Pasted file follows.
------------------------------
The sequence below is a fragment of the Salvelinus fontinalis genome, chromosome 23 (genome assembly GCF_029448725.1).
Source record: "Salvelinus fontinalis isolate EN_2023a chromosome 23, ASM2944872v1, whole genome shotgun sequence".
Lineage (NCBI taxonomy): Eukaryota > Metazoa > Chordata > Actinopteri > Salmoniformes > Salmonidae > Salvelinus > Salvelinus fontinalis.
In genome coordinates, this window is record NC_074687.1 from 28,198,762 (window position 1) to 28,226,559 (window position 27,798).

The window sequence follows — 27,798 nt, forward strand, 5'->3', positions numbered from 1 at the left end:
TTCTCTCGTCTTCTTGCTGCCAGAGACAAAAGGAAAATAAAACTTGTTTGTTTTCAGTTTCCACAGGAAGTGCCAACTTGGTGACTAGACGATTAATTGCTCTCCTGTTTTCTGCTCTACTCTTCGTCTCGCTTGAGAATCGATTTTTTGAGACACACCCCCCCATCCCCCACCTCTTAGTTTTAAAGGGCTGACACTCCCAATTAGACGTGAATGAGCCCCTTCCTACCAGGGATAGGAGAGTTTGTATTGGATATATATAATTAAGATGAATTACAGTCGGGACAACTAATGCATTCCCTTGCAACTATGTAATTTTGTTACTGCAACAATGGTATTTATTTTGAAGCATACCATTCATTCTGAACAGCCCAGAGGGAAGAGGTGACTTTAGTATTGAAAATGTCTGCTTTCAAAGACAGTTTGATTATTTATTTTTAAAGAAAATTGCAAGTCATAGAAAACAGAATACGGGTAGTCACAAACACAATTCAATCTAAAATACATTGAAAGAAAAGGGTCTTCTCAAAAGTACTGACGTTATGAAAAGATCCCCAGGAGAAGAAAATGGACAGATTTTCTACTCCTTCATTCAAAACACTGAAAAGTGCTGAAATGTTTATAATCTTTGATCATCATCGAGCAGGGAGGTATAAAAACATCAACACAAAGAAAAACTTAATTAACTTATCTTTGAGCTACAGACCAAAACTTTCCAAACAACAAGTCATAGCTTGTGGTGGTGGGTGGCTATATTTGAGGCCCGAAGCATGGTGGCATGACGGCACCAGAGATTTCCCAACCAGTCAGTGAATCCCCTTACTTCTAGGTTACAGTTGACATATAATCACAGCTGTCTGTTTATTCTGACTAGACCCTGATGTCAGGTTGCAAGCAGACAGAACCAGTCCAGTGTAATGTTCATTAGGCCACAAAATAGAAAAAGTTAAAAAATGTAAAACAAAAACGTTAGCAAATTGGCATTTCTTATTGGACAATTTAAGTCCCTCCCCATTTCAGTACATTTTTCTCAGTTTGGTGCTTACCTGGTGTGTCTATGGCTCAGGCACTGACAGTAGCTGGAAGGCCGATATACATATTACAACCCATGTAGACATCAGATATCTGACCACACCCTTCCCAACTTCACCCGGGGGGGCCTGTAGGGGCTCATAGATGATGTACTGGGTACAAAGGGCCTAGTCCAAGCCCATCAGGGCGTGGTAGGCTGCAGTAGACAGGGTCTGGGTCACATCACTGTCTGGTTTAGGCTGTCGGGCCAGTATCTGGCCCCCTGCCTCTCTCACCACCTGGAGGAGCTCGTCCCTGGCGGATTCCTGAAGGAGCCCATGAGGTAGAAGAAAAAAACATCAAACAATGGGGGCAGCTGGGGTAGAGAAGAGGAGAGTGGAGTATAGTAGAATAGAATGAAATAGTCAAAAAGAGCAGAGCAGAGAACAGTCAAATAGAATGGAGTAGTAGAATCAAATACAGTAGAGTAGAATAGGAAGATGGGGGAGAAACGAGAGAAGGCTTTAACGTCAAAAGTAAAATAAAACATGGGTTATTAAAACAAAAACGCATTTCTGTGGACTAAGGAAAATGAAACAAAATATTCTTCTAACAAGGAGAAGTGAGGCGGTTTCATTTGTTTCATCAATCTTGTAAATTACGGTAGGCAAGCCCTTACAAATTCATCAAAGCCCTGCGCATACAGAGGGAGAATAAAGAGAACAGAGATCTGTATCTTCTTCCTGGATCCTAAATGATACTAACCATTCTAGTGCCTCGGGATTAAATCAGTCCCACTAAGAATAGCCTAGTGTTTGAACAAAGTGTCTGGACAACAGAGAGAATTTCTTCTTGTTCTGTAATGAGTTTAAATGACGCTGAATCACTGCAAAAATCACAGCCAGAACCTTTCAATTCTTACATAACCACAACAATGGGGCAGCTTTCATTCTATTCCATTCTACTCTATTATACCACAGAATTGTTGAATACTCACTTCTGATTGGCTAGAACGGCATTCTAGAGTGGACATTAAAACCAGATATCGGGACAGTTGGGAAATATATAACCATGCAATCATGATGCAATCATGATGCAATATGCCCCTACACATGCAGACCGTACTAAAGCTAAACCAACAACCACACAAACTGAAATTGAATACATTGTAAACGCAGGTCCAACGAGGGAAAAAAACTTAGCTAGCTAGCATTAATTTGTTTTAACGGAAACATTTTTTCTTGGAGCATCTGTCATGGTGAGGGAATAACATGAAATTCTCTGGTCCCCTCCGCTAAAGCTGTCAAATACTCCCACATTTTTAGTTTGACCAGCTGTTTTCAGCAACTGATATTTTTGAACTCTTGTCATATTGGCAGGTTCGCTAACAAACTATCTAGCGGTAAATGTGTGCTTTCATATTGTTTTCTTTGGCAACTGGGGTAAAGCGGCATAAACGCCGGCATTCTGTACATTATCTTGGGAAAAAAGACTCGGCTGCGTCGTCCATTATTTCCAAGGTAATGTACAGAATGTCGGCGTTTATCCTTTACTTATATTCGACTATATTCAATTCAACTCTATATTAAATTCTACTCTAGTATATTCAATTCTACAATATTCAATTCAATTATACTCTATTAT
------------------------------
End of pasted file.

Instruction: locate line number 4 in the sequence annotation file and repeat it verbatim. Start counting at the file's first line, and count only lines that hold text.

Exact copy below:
In genome coordinates, this window is record NC_074687.1 from 28,198,762 (window position 1) to 28,226,559 (window position 27,798).